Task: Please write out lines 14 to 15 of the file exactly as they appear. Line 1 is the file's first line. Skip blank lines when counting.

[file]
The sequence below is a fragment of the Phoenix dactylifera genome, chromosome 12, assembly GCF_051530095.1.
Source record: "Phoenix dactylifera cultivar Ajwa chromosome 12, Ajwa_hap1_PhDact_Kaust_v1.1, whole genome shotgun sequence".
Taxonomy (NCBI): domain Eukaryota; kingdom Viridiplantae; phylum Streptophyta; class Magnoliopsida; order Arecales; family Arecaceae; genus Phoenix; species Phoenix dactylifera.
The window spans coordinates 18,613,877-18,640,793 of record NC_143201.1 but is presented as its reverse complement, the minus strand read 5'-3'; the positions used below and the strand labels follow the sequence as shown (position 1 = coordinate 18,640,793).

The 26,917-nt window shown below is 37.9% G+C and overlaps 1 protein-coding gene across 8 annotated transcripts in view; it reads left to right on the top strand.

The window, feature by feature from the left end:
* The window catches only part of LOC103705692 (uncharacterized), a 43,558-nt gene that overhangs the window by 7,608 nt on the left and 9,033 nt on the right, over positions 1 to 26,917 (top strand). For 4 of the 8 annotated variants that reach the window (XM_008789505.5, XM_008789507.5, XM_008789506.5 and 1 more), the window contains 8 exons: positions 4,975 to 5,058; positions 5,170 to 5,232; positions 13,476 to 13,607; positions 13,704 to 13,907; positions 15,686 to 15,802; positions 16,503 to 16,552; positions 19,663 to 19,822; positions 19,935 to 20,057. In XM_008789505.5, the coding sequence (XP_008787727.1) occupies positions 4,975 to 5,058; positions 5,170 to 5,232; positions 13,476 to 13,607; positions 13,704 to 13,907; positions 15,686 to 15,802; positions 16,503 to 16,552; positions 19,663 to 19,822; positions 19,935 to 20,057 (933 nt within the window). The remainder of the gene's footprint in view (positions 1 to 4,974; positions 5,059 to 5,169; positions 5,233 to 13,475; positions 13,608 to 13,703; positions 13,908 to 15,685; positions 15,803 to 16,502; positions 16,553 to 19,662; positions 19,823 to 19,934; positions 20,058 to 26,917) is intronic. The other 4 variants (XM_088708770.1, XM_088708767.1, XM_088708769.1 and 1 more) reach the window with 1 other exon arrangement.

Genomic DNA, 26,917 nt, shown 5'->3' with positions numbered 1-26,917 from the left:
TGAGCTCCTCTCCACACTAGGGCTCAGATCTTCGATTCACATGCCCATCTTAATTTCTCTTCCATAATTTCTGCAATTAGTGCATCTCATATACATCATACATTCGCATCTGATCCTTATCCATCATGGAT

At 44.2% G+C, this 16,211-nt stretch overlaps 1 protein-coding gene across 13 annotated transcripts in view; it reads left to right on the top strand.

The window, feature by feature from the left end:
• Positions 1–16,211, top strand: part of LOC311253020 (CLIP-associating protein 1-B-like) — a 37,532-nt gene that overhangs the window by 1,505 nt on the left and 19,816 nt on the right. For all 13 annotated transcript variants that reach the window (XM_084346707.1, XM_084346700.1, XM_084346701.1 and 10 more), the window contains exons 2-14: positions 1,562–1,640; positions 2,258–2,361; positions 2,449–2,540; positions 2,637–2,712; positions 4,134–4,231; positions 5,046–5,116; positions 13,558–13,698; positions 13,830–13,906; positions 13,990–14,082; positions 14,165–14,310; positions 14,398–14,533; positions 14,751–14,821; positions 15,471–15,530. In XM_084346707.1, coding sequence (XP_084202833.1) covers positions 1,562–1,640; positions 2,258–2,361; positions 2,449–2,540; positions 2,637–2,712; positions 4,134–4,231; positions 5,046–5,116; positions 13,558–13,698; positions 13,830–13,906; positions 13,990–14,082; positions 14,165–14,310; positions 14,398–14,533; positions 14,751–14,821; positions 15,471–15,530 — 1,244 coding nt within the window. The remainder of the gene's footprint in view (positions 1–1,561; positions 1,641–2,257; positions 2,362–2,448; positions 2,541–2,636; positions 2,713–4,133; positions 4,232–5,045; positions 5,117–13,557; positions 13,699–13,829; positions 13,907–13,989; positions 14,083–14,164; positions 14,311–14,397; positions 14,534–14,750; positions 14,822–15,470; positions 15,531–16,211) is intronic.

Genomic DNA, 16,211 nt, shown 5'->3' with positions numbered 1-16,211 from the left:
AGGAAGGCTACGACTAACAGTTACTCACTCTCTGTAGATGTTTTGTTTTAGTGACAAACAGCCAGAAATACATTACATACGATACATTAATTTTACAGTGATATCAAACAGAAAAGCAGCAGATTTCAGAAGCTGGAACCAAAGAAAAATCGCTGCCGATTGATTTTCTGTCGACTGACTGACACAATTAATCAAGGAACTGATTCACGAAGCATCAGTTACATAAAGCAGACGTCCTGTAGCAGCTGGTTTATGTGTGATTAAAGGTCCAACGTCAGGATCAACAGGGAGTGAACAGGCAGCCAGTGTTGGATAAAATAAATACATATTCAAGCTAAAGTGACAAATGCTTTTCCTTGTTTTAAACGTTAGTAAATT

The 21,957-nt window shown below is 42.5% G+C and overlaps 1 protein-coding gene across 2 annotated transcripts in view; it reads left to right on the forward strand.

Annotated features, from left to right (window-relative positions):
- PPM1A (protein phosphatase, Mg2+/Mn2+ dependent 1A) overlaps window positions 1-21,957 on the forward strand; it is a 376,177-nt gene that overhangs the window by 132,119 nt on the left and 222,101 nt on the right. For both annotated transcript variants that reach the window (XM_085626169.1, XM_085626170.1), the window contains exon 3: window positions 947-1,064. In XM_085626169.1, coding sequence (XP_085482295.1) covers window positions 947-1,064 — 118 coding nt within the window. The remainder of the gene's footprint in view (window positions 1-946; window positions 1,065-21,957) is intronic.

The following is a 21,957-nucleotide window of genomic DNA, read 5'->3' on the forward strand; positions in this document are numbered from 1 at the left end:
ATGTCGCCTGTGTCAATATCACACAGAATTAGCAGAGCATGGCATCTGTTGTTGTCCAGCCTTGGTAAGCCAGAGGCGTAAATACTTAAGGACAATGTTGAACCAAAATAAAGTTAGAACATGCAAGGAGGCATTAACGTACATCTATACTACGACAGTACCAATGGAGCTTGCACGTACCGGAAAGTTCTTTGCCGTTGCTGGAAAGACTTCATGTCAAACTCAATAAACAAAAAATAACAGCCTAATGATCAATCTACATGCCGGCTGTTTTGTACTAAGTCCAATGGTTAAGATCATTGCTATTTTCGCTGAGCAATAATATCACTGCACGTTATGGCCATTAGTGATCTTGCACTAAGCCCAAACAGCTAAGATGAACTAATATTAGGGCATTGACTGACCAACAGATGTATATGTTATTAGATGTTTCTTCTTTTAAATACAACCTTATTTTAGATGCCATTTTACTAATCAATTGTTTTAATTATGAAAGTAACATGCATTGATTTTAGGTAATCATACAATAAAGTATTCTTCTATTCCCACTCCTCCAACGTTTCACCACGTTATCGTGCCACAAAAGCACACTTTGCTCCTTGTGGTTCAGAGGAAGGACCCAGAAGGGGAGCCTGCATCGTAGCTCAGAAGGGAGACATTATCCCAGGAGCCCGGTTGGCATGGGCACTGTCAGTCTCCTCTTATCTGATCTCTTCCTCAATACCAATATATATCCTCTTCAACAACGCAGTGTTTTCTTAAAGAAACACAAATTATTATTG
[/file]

AGGAAGGCTACGACTAACAGTTACTCACTCTCTGTAGATGTTTTGTTTTAGTGACAAACAGCCAGAAATACATTACATACGATACATTAATTTTACAGTGATATCAAACAGAAAAGCAGCAGATTTCAGAAGCTGGAACCAAAGAAAAATCGCTGCCGATTGATTTTCTGTCGACTGACTGACACAATTAATCAAGGAACTGATTCACGAAGCATCAGTTACATAAAGCAGACGTCCTGTAGCAGCTGGTTTATGTGTGATTAAAGGTCCAACGTCAGGATCAACAGGGAGTGAACAGGCAGCCAGTGTTGGATAAAATAAATACATATTCAAGCTAAAGTGACAAATGCTTTTCCTTGTTTTAAACGTTAGTAAATT

The 21,957-nt window shown below is 42.5% G+C and overlaps 1 protein-coding gene across 2 annotated transcripts in view; it reads left to right on the forward strand.